“The moment you doubt whether you can fly, you cease forever to be able to do it.”―J. M. Barrie
We’ve all seen the cartoons where Wile E Coyote is chasing the Road Runner and runs off the edge of a cliff. All is well… until he looks down…
Looking down is something we’re all prone to do in one form or another. I can’t think of anyone who worked hard to develop confidence only to see it slip a bit at some later date. I don’t think you’ll “cease forever to be able to do it”, but safeguarding your confidence in the early stages seems prudent. Who knows how far Wile E Coyote could have run if he had just stopped looking down?
Confidence in women is often seen as a bad thing (at least by insecure men and other women who may be a tad bit jealous), but it’s essential to our health and well-being, whether we have horses in our lives or not.
So get out there, pick one or two suggestions from this post and start working that confidence muscle!
Want to learn even more ways to develop confidence? Download a free copy of my helpful little guide, “The 10-Minute Toolkit – A Collection of Quick, Powerful, and Portable Exercises to Help Overcome Feelings of Frustration, Fear, and Failure in the Barn & Beyond”!
There is no shortage of gurus in the world. Want to learn yoga? I got “About 315,000,000 results (0.52 seconds)” when I searched “Learn Yoga Online” on Google. The same is true of horseback riding instructors, horse trainers, and equestrian coaches – over 1 million results for “best coach for horsewomen”. Although I coach horsewomen (and showed up near the top of the first page in the Google search), I’m not going to tell you I’m the best life coach or confidence coach for you, or for any horsewoman. I’m good, and more than happy to help you get the quality of life you’re looking for, but your best coach is right out in the field – it’s your horse.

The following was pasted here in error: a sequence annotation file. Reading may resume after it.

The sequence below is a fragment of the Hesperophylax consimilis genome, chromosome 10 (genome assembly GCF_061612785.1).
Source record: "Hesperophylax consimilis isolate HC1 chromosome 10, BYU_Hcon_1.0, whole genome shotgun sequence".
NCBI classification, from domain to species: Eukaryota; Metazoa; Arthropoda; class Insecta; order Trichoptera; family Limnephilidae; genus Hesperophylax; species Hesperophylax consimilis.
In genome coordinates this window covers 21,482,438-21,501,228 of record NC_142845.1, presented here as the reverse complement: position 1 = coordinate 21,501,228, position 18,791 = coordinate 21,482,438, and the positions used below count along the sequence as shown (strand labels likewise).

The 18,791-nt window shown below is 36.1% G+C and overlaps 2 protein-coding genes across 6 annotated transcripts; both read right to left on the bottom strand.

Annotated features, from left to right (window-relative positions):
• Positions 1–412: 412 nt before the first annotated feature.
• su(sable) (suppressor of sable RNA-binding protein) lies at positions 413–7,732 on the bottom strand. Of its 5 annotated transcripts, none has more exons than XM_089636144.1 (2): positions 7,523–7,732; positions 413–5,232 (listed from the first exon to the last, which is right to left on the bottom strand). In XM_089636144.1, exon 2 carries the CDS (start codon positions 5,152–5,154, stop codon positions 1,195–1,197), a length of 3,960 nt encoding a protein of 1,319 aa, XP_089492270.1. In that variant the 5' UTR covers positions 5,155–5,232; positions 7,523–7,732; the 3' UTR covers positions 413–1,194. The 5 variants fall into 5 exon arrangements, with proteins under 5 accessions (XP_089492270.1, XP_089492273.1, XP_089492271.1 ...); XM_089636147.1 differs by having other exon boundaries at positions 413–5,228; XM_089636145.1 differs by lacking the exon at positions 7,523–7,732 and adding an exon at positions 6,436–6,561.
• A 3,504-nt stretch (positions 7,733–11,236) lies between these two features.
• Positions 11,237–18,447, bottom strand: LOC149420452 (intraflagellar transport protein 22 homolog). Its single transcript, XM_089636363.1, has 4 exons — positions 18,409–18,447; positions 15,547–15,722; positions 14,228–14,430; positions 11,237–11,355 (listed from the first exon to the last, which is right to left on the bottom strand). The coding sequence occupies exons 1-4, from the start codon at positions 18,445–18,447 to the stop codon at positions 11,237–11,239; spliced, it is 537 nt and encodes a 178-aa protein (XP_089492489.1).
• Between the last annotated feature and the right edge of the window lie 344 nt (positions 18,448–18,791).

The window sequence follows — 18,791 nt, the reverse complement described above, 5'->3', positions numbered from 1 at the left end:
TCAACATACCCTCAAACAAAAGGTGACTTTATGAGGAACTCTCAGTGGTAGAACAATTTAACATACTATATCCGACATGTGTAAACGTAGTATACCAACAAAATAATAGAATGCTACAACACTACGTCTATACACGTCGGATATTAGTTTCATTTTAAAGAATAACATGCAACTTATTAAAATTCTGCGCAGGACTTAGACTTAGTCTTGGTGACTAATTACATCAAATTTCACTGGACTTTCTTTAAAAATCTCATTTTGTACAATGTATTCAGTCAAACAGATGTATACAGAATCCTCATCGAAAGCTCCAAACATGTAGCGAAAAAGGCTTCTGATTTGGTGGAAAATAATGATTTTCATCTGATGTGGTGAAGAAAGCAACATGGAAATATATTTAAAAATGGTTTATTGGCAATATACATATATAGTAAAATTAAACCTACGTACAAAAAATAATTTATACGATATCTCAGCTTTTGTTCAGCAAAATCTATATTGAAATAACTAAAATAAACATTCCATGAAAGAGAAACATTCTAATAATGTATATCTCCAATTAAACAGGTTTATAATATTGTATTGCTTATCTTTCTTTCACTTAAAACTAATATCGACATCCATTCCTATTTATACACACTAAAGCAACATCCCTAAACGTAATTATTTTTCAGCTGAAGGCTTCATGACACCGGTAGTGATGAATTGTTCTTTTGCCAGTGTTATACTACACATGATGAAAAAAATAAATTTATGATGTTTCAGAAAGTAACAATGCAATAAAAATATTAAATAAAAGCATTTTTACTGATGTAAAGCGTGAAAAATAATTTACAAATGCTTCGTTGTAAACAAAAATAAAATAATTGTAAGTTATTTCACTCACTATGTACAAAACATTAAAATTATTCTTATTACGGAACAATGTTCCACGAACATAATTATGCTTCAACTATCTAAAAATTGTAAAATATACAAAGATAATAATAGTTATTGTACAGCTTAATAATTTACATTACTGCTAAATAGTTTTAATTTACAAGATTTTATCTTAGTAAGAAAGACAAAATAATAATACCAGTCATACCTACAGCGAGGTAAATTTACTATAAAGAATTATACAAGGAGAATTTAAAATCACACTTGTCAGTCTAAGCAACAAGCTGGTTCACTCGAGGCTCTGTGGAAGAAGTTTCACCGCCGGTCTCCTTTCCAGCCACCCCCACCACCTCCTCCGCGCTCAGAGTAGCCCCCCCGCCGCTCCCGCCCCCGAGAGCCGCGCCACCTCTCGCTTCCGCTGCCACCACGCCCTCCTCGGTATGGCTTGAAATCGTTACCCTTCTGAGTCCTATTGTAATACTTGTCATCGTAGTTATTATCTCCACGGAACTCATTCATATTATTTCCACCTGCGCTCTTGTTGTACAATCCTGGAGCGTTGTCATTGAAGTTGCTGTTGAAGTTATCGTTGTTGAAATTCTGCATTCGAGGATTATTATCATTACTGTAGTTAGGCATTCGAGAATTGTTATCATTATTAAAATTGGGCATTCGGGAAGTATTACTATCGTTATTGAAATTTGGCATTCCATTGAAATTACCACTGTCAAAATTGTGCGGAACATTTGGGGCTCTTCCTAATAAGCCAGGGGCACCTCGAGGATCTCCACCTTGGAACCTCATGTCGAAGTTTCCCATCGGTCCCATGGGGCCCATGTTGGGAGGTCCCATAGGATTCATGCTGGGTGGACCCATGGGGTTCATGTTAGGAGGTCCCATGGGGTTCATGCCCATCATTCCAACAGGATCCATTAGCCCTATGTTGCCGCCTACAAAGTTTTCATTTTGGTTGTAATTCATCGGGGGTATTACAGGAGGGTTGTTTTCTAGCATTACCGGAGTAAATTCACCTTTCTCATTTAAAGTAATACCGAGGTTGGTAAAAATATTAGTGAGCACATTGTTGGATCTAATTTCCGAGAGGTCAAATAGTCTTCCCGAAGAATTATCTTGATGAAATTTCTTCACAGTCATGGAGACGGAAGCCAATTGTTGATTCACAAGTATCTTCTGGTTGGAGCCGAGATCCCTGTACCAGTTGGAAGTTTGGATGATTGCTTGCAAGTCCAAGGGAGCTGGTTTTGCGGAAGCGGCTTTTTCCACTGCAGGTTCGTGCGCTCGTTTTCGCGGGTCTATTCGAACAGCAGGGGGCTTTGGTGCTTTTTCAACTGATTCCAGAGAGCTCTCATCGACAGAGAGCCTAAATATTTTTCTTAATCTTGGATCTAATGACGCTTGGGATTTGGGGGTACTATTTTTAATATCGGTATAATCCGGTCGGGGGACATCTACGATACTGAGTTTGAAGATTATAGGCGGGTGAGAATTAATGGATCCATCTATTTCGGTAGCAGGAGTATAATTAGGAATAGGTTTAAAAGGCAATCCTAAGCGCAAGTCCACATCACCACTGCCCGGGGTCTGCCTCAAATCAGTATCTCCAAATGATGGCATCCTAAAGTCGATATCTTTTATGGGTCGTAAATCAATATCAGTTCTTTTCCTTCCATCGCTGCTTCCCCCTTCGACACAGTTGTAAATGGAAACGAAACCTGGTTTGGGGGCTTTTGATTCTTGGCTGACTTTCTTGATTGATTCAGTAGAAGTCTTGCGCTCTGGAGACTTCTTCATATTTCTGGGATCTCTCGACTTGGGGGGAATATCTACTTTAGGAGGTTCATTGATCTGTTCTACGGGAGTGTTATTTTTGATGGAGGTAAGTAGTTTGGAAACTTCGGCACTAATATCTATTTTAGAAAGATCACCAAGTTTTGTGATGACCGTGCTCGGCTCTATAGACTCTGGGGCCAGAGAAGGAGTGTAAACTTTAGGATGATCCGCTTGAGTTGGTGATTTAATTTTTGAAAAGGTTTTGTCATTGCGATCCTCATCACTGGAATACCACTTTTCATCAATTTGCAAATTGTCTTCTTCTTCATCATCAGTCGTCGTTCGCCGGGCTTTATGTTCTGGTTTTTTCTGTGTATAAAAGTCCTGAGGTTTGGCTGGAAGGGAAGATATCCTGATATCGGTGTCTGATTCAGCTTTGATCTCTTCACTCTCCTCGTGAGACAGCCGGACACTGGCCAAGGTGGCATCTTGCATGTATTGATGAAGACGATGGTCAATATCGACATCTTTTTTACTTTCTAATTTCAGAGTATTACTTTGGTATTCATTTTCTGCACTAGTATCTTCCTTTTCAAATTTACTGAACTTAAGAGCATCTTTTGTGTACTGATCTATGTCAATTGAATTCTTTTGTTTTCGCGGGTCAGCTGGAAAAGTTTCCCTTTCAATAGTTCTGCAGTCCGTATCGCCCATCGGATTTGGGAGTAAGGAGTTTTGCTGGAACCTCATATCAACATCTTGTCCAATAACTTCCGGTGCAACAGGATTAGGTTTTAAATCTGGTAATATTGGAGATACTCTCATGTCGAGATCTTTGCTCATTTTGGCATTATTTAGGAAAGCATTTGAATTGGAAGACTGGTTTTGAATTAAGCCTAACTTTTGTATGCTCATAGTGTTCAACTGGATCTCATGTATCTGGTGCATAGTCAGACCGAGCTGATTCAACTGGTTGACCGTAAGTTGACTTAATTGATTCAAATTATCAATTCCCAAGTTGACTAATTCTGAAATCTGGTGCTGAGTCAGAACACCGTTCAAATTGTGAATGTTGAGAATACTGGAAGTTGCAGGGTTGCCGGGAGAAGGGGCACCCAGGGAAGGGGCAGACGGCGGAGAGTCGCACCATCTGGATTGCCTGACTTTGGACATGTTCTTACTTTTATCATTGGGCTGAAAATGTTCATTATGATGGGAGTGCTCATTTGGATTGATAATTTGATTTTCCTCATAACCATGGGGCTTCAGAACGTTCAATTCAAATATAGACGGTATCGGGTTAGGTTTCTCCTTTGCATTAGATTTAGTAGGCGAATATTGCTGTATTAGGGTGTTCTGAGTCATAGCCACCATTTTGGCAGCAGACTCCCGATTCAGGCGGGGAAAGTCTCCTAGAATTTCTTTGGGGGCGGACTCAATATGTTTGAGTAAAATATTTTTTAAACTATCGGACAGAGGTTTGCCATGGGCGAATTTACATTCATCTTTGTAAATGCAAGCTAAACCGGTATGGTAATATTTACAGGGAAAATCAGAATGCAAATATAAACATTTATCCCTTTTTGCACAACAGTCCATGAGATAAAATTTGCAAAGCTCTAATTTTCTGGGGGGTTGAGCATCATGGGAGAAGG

What You Can Learn from Your Horse
You want to be a great horse owner. In order to do so, you need to develop a deep understanding of 2 things – your horse, and yourself. The best way to understand a horse is by learning from a horse. Your horse will teach you his language, his likes and dislikes, his fears, quirks, favorite scratching spots, and whether he prefers peppermints, carrots, or apples (or loves all 3!) Strangely enough, the best way to develop a deep understanding of yourself is to partner with your horse as your coach.
I think Buck Brannaman said it best when he said the horse is a mirror to your soul. Horses don’t worry about the same social norms that we humans do – things like hurting someone’s feelings, only showing positive emotion, or not showing any emotion at all. Horses stay alive by cutting right to the important stuff. Like where to find the best grass in the spring, a good roll in the mud always feels better just after a bath, and the fact that peppermints come in nice crinkly plastic wraps, (truth – if I want to attract the attention of either of my horses, I just crinkle a mint wrapper or yell “Peppermints!”. Works every time). OK – so that’s not the important stuff that keeps them alive, (although it does improve their quality of life) – the stuff that keeps them alive is who, what, and when to fear; and who, what, and when to trust.
“The horse is a mirror to your soul. Sometimes you might not like what you see. Sometimes you will.” Buck Brannaman
Trust is huge for horses. Think about it – they are prey animals. Throughout their evolution, they’ve learned that a likely attack could come from a predator jumping on them from above – and yet – they let us climb on their backs. And humans are PREDATORS! That, my friends, is trust! When horses trust us, they literally trust us with their lives. They look to us for companionship, but also for a strong partnership and leadership.
So, what can we learn about ourselves from our horses? We can learn to trust ourselves. Horses follow instincts instilled in them over millennia. What we forget, is that humans have an inner knowing as well. Sadly, in most cases, it’s been civilized out of us. We’re not taught to listen to our own souls. We’re taught to trust everything and everyone except that quiet voice inside that says – “This – this is right. This is how it’s meant to be. This is who you are meant to be.”